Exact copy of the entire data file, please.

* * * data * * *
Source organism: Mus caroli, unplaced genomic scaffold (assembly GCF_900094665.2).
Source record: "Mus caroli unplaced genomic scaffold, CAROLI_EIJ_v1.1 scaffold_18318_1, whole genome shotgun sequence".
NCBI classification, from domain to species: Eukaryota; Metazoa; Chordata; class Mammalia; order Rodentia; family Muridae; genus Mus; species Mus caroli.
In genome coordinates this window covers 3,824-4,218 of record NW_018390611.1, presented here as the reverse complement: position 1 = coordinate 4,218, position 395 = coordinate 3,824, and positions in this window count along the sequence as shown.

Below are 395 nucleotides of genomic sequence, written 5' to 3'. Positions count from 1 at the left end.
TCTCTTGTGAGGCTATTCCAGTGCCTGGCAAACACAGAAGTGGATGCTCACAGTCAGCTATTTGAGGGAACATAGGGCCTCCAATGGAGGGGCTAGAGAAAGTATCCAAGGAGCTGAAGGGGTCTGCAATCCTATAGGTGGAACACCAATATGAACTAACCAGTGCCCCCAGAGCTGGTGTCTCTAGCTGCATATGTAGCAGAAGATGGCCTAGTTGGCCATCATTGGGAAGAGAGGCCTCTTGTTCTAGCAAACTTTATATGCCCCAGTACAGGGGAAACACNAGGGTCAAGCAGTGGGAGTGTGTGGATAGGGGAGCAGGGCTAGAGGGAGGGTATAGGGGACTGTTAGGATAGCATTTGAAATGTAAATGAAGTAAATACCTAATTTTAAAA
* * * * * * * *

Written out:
Source organism: Mus caroli, unplaced genomic scaffold (assembly GCF_900094665.2).
Source record: "Mus caroli unplaced genomic scaffold, CAROLI_EIJ_v1.1 scaffold_18318_1, whole genome shotgun sequence".
NCBI classification, from domain to species: Eukaryota; Metazoa; Chordata; class Mammalia; order Rodentia; family Muridae; genus Mus; species Mus caroli.
In genome coordinates this window covers 3,824-4,218 of record NW_018390611.1, presented here as the reverse complement: position 1 = coordinate 4,218, position 395 = coordinate 3,824, and positions in this window count along the sequence as shown.

Below are 395 nucleotides of genomic sequence, written 5' to 3'. Positions count from 1 at the left end.
TCTCTTGTGAGGCTATTCCAGTGCCTGGCAAACACAGAAGTGGATGCTCACAGTCAGCTATTTGAGGGAACATAGGGCCTCCAATGGAGGGGCTAGAGAAAGTATCCAAGGAGCTGAAGGGGTCTGCAATCCTATAGGTGGAACACCAATATGAACTAACCAGTGCCCCCAGAGCTGGTGTCTCTAGCTGCATATGTAGCAGAAGATGGCCTAGTTGGCCATCATTGGGAAGAGAGGCCTCTTGTTCTAGCAAACTTTATATGCCCCAGTACAGGGGAAACACNAGGGTCAAGCAGTGGGAGTGTGTGGATAGGGGAGCAGGGCTAGAGGGAGGGTATAGGGGACTGTTAGGATAGCATTTGAAATGTAAATGAAGTAAATACCTAATTTTAAAA